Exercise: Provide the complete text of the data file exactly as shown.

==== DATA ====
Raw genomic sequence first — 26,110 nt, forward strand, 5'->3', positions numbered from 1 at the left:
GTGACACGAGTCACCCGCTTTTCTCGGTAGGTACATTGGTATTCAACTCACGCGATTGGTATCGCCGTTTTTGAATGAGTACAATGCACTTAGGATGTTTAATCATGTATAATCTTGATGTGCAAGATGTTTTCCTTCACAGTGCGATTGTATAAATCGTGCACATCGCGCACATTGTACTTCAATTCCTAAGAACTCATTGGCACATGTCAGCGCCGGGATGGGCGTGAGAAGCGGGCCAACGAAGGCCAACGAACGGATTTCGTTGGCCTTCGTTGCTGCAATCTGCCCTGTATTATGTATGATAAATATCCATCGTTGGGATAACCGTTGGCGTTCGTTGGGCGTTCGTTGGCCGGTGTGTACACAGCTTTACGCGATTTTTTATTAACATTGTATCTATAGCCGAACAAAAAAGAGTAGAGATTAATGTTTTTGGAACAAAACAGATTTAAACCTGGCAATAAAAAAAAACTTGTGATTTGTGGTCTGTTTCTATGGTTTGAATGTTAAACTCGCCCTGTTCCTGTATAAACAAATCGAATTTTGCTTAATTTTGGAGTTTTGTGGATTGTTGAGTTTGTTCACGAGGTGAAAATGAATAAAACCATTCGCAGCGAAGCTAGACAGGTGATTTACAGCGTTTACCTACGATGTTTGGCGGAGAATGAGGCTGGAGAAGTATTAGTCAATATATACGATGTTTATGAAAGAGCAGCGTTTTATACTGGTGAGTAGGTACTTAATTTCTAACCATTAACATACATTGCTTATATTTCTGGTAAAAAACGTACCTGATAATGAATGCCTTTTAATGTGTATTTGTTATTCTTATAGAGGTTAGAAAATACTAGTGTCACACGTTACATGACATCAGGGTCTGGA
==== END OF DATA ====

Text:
Raw genomic sequence first — 26,110 nt, forward strand, 5'->3', positions numbered from 1 at the left:
GTGACACGAGTCACCCGCTTTTCTCGGTAGGTACATTGGTATTCAACTCACGCGATTGGTATCGCCGTTTTTGAATGAGTACAATGCACTTAGGATGTTTAATCATGTATAATCTTGATGTGCAAGATGTTTTCCTTCACAGTGCGATTGTATAAATCGTGCACATCGCGCACATTGTACTTCAATTCCTAAGAACTCATTGGCACATGTCAGCGCCGGGATGGGCGTGAGAAGCGGGCCAACGAAGGCCAACGAACGGATTTCGTTGGCCTTCGTTGCTGCAATCTGCCCTGTATTATGTATGATAAATATCCATCGTTGGGATAACCGTTGGCGTTCGTTGGGCGTTCGTTGGCCGGTGTGTACACAGCTTTACGCGATTTTTTATTAACATTGTATCTATAGCCGAACAAAAAAGAGTAGAGATTAATGTTTTTGGAACAAAACAGATTTAAACCTGGCAATAAAAAAAAACTTGTGATTTGTGGTCTGTTTCTATGGTTTGAATGTTAAACTCGCCCTGTTCCTGTATAAACAAATCGAATTTTGCTTAATTTTGGAGTTTTGTGGATTGTTGAGTTTGTTCACGAGGTGAAAATGAATAAAACCATTCGCAGCGAAGCTAGACAGGTGATTTACAGCGTTTACCTACGATGTTTGGCGGAGAATGAGGCTGGAGAAGTATTAGTCAATATATACGATGTTTATGAAAGAGCAGCGTTTTATACTGGTGAGTAGGTACTTAATTTCTAACCATTAACATACATTGCTTATATTTCTGGTAAAAAACGTACCTGATAATGAATGCCTTTTAATGTGTATTTGTTATTCTTATAGAGGTTAGAAAATACTAGTGTCACACGTTACATGACATCAGGGTCTGGA